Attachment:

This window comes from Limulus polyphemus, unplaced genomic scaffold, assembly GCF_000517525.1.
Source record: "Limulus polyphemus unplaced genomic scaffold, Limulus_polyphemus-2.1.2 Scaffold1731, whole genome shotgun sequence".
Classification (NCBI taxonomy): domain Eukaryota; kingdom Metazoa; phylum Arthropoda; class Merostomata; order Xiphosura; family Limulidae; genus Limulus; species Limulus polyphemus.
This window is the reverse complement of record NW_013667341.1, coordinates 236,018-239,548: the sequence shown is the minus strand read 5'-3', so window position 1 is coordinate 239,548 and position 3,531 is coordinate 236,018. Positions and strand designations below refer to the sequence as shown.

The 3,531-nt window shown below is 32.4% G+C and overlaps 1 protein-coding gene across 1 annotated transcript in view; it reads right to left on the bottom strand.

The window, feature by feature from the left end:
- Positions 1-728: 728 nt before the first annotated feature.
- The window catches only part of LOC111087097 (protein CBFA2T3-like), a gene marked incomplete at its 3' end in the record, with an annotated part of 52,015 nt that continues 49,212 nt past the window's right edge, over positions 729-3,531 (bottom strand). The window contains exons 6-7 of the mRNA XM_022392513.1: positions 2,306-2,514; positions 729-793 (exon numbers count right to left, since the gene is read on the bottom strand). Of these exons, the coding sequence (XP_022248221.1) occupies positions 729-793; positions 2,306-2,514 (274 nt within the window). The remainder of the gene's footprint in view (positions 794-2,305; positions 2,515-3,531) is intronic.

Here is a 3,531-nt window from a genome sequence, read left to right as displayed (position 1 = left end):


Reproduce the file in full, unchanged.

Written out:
This window comes from Limulus polyphemus, unplaced genomic scaffold, assembly GCF_000517525.1.
Source record: "Limulus polyphemus unplaced genomic scaffold, Limulus_polyphemus-2.1.2 Scaffold1731, whole genome shotgun sequence".
Classification (NCBI taxonomy): domain Eukaryota; kingdom Metazoa; phylum Arthropoda; class Merostomata; order Xiphosura; family Limulidae; genus Limulus; species Limulus polyphemus.
This window is the reverse complement of record NW_013667341.1, coordinates 236,018-239,548: the sequence shown is the minus strand read 5'-3', so window position 1 is coordinate 239,548 and position 3,531 is coordinate 236,018. Positions and strand designations below refer to the sequence as shown.

The 3,531-nt window shown below is 32.4% G+C and overlaps 1 protein-coding gene across 1 annotated transcript in view; it reads right to left on the bottom strand.

The window, feature by feature from the left end:
- Positions 1-728: 728 nt before the first annotated feature.
- The window catches only part of LOC111087097 (protein CBFA2T3-like), a gene marked incomplete at its 3' end in the record, with an annotated part of 52,015 nt that continues 49,212 nt past the window's right edge, over positions 729-3,531 (bottom strand). The window contains exons 6-7 of the mRNA XM_022392513.1: positions 2,306-2,514; positions 729-793 (exon numbers count right to left, since the gene is read on the bottom strand). Of these exons, the coding sequence (XP_022248221.1) occupies positions 729-793; positions 2,306-2,514 (274 nt within the window). The remainder of the gene's footprint in view (positions 794-2,305; positions 2,515-3,531) is intronic.

Here is a 3,531-nt window from a genome sequence, read left to right as displayed (position 1 = left end):